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Follies and Crimes

  • Nicholas Grene

Abstract

Jonson gives us what is the entirely orthodox neo-classical theory deriving from Aristotle when he tells us in the Prologue to Every Man in his Humour that it is the function of comedy ‘to sport with human follies not with crimes’. It is a definition which still influences the general idea of comedy, which, most people would feel, should be limited in the seriousness of its concerns, unless it is self-consciously ‘black comedy’. What then ofjonson’s own play Volpone: fraud, perjury, prostitution, conspiracy to murder, attempted rape — are these merely follies? Volpone has made many of Jonson’s critics uneasy and uncertain of its classification. E. B. Partridge’s comments are representative:

Comic masks are not entirely appropriate for a play which creates such a profound sense of evil that the tone seems closer to tragedy than comedy … Is it satire, burlesque, farce, comedy of humour, melodrama? … all of these critical terms have some validity, but none is wholly justifiable.1

Keywords

Comic Contract Happy Ending Sweet Nature Human Folly English Audience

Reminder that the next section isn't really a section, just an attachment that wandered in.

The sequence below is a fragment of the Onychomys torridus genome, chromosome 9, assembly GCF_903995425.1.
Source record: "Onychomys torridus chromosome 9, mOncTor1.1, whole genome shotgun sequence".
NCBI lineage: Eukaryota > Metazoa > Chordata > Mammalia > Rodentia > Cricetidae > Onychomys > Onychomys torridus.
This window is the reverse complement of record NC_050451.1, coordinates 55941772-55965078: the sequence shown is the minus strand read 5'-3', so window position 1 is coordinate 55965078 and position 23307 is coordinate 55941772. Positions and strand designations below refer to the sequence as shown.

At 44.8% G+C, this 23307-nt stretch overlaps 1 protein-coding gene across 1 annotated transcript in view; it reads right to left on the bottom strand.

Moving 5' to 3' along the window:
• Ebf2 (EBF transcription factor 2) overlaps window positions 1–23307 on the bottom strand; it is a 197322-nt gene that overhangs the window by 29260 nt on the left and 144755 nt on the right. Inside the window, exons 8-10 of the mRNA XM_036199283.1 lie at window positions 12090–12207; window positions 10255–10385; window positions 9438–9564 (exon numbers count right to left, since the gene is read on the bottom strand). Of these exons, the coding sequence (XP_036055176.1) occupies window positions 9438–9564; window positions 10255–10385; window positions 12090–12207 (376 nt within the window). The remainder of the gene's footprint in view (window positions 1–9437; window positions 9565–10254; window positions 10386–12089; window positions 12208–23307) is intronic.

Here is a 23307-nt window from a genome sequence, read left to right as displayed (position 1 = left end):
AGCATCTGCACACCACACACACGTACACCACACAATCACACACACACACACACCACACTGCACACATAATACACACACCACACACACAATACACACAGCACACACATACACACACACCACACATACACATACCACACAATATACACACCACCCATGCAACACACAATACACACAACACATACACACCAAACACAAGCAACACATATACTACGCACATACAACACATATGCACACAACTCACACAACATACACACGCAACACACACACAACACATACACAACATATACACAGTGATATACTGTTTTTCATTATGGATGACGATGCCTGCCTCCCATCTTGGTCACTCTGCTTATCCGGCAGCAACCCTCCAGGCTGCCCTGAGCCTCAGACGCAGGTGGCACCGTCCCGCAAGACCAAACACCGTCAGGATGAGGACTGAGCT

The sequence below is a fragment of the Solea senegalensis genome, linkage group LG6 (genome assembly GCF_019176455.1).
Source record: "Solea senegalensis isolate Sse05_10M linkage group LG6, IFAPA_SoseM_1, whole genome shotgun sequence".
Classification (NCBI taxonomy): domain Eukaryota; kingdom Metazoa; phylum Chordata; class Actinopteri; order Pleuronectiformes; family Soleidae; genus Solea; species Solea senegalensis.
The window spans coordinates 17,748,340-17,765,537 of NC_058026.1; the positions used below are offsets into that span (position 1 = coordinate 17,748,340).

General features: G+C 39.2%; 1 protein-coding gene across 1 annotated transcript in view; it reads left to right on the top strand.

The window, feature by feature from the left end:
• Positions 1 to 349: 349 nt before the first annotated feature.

These keywords were added by machine and not by the authors. This process is experimental and the keywords may be updated as the learning algorithm improves.

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Notes

  1. 2.
    Ferdinand Brunetière, Les Epoques du Théâtre Français (1636–1850) (Paris 1901 – 5e édit.), p. 147.Google Scholar
  2. 5.
    H. Levin ‘Jonson’s Metempsychosis’, Philological Quarterly 22 (1943), 231 – 9.Google Scholar
  3. 6.
    Jonas A. Barish, ‘The Double Plot in Volpone’, Modern Philology 51 (1953), 83 – 92.CrossRefGoogle Scholar
  4. 7.
    See Alvin Kernan (ed.) Volpone (New Haven and London 1962), p. 214.Google Scholar
  5. 8.
    Richard Perkinson ‘Volpone and the reputation of Venetian justice’, Modern Language Review 35 (1940), 11 –18.CrossRefGoogle Scholar
  6. 9.
    Ian Donaldson ‘Volpone: Quick and Dead’, Essays in Criticism 21 (1971), 121 – 34.CrossRefGoogle Scholar
  7. 10.
    John Creaser makes much of this point in his article ‘Volpone’s Mortification’ Essays in Criticism 25 (1975), 329–56, and there is further discussion of this article in ‘The Critical Forum’, Essays in Criticism 26 (1976), 274–8.CrossRefGoogle Scholar
  8. 12.
    Emanuel S. Chill, ‘Tartuffe, Religion, and Courtly Culture’, French Historical Studies 3 (1963), 176.CrossRefGoogle Scholar
  9. 13.
    Jacques Schérer, Structures de Tartuffe (Paris 1966), p. 186.Google Scholar
  10. 15.
    John Cairncross, New Light on Molière (Geneva and Paris 1956) and also Molière Bourgeois et Libertin.Google Scholar
  11. 18.
    Georges Pholien, ‘Une défense de Tartuffe’, Marche Romane 17 (1967), 183.Google Scholar
  12. 21.
    Lionel Gossman, ‘Molière and Tartuffe: Law and Order in the Seventeenth Century’, French Review 43 (1970), 910.Google Scholar
  13. 22.
    Raymond Picard, ‘ Tartuffe “Production impie”?’ in Mélanges d’histoire littéraire offerts à Raymond Lebèque (Paris 1969), pp. 227–39.Google Scholar

Copyright information

© Nicholas Grene 1980

Authors and Affiliations

  • Nicholas Grene

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